I find it interesting that, although it seems like a given that there will be multiple individual experiences of one particular event, that the aim of artists/practitioners can be understood to be to elicit a specific emotional reaction with a work. Although I understand the compulsion to try and share and experience wholesale via a work of art – I’ve tried to do it many times to varying degrees of success – my experience/gut tells me it can’t be done. This is not to say that a genuine reaction can’t be evoked by an artwork, but rather that it may be impossible to ensure that the lasting experiences was as you intended. You may be able to convey ‘sad’ for instance, but not necessarily ‘regret’.
I’ve had one or two conversations about the experience of VR recently. When I refer to VR, I mean stereoscopic virtual reality, which uses goggles and handheld control i.e. Oculus or playstation VR. During these conversations, my colleagues suggested that VR gave the potential to create a more visceral experience, and in turn this would enable architect of that experience could elicit a more potent and lasting empathetic connection with their argument. I argued that this wouldn’t be the case for a number of reasons (more elegantly summarised by Deborah Levitt here), including the weighting of visual perception over all other forms of sensory perception, the assumption that being in a space, albeit virtual, creates a more potent experience than is possible through other less representational mediums like poetry or music and the side-lining of VRs potential for invention and speculation. My main objection, however, was the assumption that everyone would take their googles off having had the same experience.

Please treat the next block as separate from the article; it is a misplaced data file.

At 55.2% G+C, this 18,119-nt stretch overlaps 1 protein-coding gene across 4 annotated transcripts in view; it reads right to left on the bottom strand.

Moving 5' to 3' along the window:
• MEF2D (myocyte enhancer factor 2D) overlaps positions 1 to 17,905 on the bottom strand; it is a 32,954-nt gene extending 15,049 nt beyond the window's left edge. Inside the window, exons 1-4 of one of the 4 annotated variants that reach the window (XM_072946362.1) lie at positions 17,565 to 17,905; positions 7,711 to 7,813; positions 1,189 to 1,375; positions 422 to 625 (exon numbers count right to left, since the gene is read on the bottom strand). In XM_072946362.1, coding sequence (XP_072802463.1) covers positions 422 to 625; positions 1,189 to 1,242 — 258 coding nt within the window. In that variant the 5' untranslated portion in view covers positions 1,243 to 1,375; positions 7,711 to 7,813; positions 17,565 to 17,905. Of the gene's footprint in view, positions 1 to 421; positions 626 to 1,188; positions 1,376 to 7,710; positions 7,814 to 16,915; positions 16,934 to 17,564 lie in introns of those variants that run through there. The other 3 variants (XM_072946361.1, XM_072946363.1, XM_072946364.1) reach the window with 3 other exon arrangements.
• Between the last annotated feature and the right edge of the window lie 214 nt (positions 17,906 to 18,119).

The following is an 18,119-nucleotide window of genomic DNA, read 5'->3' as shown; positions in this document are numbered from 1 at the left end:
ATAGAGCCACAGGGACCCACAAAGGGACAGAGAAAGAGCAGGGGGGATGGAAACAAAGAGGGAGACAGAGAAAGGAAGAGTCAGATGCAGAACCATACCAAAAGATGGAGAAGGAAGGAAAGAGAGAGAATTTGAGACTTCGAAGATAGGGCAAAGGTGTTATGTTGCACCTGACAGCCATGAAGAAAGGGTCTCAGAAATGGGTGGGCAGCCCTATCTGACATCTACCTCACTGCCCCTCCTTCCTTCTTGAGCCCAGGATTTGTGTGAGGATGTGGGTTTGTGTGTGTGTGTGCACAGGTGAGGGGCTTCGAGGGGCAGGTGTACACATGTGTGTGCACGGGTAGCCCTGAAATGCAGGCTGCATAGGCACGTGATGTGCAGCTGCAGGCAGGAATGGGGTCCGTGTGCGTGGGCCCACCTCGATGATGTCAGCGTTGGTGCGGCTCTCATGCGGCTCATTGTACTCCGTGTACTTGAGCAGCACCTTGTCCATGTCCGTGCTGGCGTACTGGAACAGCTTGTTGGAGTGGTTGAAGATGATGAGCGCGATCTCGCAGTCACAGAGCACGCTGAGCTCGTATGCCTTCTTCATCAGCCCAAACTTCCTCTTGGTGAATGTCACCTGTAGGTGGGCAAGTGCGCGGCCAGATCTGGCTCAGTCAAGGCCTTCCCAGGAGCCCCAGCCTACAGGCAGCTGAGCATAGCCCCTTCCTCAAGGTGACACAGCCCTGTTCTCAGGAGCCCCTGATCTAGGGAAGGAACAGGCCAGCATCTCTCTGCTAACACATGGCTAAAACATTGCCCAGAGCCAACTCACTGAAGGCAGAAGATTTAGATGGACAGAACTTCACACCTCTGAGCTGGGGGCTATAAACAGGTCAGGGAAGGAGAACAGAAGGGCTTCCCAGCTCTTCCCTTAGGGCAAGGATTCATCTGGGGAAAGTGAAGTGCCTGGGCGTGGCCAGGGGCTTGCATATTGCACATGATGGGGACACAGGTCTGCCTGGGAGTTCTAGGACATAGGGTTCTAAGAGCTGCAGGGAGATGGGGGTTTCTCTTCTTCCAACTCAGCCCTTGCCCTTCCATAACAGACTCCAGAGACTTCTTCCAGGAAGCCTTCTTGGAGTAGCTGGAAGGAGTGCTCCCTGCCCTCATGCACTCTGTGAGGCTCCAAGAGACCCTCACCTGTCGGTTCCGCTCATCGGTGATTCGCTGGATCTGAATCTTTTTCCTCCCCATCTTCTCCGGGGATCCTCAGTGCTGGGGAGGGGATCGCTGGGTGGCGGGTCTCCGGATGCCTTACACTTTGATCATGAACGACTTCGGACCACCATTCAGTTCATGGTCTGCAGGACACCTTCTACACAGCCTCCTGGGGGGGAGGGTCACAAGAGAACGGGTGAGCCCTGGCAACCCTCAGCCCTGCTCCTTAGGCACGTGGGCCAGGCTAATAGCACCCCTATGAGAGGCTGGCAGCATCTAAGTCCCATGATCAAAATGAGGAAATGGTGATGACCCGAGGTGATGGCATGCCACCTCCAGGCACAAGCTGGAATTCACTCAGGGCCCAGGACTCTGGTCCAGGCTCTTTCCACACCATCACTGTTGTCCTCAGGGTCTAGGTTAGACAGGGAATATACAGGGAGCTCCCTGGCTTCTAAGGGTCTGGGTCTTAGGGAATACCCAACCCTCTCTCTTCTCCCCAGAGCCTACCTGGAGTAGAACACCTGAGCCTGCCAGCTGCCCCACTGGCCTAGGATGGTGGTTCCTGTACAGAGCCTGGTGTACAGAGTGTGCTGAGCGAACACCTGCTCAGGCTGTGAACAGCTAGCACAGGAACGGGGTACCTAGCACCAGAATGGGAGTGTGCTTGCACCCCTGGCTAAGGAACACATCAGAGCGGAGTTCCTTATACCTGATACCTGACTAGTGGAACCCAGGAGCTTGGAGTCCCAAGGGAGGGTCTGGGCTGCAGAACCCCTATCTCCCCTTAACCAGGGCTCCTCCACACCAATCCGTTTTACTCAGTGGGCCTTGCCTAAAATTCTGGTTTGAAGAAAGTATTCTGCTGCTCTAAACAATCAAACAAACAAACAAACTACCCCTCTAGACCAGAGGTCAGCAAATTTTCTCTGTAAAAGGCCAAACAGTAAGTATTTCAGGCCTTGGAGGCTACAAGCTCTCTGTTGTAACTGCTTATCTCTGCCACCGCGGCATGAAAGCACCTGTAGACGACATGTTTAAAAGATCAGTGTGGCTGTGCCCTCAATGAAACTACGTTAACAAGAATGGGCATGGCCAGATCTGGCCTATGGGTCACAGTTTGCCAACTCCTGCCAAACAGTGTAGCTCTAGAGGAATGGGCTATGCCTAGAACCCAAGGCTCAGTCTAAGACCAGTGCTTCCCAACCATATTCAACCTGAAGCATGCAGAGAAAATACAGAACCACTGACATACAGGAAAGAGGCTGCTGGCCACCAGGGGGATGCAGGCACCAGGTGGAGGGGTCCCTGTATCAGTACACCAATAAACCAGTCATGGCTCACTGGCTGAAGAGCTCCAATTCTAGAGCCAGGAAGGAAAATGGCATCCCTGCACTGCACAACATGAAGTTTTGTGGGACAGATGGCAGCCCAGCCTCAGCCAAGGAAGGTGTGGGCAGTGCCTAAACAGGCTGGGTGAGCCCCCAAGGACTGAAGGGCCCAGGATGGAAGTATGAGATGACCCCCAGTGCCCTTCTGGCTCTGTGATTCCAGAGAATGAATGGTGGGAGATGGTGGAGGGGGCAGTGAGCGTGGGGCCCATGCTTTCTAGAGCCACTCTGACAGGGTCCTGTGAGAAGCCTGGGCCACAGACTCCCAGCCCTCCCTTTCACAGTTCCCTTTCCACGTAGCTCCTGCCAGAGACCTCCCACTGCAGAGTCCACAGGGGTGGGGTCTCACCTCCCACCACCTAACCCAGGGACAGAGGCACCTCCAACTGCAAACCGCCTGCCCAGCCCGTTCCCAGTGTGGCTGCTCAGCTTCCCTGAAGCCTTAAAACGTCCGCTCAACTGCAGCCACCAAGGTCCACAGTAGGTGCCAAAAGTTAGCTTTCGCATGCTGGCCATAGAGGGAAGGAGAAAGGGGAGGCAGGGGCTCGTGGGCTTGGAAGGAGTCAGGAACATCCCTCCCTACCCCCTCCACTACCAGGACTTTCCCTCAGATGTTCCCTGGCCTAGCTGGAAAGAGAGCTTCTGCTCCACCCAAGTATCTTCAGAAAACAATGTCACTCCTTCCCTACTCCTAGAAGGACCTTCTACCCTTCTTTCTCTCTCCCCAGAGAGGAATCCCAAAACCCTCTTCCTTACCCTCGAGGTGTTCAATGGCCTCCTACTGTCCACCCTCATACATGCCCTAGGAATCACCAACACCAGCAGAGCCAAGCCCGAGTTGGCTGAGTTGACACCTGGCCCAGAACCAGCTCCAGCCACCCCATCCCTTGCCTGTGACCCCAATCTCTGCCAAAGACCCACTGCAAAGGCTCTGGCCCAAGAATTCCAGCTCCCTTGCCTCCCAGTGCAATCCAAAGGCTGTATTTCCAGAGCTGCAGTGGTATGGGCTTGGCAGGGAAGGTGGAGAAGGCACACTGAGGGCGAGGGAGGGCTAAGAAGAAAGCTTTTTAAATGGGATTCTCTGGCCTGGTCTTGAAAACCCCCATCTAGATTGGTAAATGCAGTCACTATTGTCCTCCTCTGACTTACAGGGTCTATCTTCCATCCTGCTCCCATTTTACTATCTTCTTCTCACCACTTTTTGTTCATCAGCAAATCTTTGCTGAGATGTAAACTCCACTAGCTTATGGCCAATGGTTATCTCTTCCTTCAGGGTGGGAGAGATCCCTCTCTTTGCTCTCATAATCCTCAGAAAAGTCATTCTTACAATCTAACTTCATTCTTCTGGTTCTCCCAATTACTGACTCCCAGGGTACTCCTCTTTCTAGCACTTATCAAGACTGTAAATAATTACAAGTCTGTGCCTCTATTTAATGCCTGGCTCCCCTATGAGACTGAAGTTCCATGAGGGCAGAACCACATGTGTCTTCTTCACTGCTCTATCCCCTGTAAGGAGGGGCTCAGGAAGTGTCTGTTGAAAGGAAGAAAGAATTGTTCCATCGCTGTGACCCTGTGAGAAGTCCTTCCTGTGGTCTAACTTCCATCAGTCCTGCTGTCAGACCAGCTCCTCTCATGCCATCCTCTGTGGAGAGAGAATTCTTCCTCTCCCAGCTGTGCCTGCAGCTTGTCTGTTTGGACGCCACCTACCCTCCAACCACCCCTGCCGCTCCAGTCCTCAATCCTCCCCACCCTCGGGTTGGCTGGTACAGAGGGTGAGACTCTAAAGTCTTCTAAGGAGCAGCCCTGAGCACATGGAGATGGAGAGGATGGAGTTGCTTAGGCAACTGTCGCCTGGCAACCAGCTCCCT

This is in no way to suggest there is not value in VR as an artform – rather that than in the same way that we are inured to discussing more familiar forms of propaganda critically, we should be critical when discussing VR as an ‘empathy machine’. For instance a film may have a specific, if not explicit, intention – but we as a rule to not assume that every individual will interpret it as having the same message. Similarly, the song conjures up painful memories for you may be on my getting ready playlist. There is a sweeping-ness, or reduction of the significance of lived experience in the assumption that because you are looking at the same picture, that you see the same thing. For instance, in November 2018 I lead several workshops in the Tate Modern, with the aim to help young people access their existing visual lexicon and critical voices when discussing art. The turbine hall was hosting a series of works by artist/activist Tania Bruguera. In a small room of the main hall, a room was filled with an organic compound which caused temporary eye irritation similar to cutting onions and induced tears. The artist has described the work as provoking ‘forced empathy’, and reflection on the global migration crisis. The young people I was with, in contrast to this intent, approached the space as a site of play and humour. This is not a failing of the work, rather an indication that an audience is not homogenous and won’t behave as such.
It would be revolutionary if VR could allow us, in this era of non-facts, to create real empathy and knowing. Personally, I would find it alarming – who would have the right hands to hold that kind of influence?